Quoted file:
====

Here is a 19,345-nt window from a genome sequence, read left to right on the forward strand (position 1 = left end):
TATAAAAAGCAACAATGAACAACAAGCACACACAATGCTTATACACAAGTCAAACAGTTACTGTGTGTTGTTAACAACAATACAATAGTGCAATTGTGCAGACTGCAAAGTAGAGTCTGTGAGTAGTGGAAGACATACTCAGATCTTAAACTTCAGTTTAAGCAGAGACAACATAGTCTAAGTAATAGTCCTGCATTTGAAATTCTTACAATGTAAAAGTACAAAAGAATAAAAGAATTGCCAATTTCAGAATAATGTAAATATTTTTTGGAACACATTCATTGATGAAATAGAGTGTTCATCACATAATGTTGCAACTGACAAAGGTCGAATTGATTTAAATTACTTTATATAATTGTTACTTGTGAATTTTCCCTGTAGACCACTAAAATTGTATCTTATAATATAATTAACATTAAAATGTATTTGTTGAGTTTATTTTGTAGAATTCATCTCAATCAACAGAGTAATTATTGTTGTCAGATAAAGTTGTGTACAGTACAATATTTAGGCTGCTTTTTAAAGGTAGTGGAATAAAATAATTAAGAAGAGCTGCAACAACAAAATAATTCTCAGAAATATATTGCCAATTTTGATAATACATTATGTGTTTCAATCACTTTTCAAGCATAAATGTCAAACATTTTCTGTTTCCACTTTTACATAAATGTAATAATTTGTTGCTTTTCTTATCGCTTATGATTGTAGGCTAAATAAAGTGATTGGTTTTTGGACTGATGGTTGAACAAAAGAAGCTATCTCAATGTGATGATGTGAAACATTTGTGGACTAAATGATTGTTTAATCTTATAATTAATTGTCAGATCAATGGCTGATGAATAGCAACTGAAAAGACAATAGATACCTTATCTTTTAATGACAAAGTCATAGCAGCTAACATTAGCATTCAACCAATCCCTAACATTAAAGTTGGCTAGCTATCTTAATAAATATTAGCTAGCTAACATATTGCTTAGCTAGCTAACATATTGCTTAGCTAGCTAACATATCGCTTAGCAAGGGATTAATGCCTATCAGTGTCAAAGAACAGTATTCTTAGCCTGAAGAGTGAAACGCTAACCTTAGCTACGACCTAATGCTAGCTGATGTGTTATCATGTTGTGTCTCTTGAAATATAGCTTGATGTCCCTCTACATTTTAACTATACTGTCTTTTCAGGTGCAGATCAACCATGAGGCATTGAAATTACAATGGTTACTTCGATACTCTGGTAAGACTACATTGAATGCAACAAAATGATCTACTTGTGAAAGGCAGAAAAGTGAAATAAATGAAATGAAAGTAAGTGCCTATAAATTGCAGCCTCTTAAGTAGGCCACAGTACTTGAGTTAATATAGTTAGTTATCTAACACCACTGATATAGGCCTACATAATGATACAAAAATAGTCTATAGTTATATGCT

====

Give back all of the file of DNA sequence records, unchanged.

Here is a 19,345-nt window from a genome sequence, read left to right on the forward strand (position 1 = left end):
TATAAAAAGCAACAATGAACAACAAGCACACACAATGCTTATACACAAGTCAAACAGTTACTGTGTGTTGTTAACAACAATACAATAGTGCAATTGTGCAGACTGCAAAGTAGAGTCTGTGAGTAGTGGAAGACATACTCAGATCTTAAACTTCAGTTTAAGCAGAGACAACATAGTCTAAGTAATAGTCCTGCATTTGAAATTCTTACAATGTAAAAGTACAAAAGAATAAAAGAATTGCCAATTTCAGAATAATGTAAATATTTTTTGGAACACATTCATTGATGAAATAGAGTGTTCATCACATAATGTTGCAACTGACAAAGGTCGAATTGATTTAAATTACTTTATATAATTGTTACTTGTGAATTTTCCCTGTAGACCACTAAAATTGTATCTTATAATATAATTAACATTAAAATGTATTTGTTGAGTTTATTTTGTAGAATTCATCTCAATCAACAGAGTAATTATTGTTGTCAGATAAAGTTGTGTACAGTACAATATTTAGGCTGCTTTTTAAAGGTAGTGGAATAAAATAATTAAGAAGAGCTGCAACAACAAAATAATTCTCAGAAATATATTGCCAATTTTGATAATACATTATGTGTTTCAATCACTTTTCAAGCATAAATGTCAAACATTTTCTGTTTCCACTTTTACATAAATGTAATAATTTGTTGCTTTTCTTATCGCTTATGATTGTAGGCTAAATAAAGTGATTGGTTTTTGGACTGATGGTTGAACAAAAGAAGCTATCTCAATGTGATGATGTGAAACATTTGTGGACTAAATGATTGTTTAATCTTATAATTAATTGTCAGATCAATGGCTGATGAATAGCAACTGAAAAGACAATAGATACCTTATCTTTTAATGACAAAGTCATAGCAGCTAACATTAGCATTCAACCAATCCCTAACATTAAAGTTGGCTAGCTATCTTAATAAATATTAGCTAGCTAACATATTGCTTAGCTAGCTAACATATTGCTTAGCTAGCTAACATATCGCTTAGCAAGGGATTAATGCCTATCAGTGTCAAAGAACAGTATTCTTAGCCTGAAGAGTGAAACGCTAACCTTAGCTACGACCTAATGCTAGCTGATGTGTTATCATGTTGTGTCTCTTGAAATATAGCTTGATGTCCCTCTACATTTTAACTATACTGTCTTTTCAGGTGCAGATCAACCATGAGGCATTGAAATTACAATGGTTACTTCGATACTCTGGTAAGACTACATTGAATGCAACAAAATGATCTACTTGTGAAAGGCAGAAAAGTGAAATAAATGAAATGAAAGTAAGTGCCTATAAATTGCAGCCTCTTAAGTAGGCCACAGTACTTGAGTTAATATAGTTAGTTATCTAACACCACTGATATAGGCCTACATAATGATACAAAAATAGTCTATAGTTATATGCT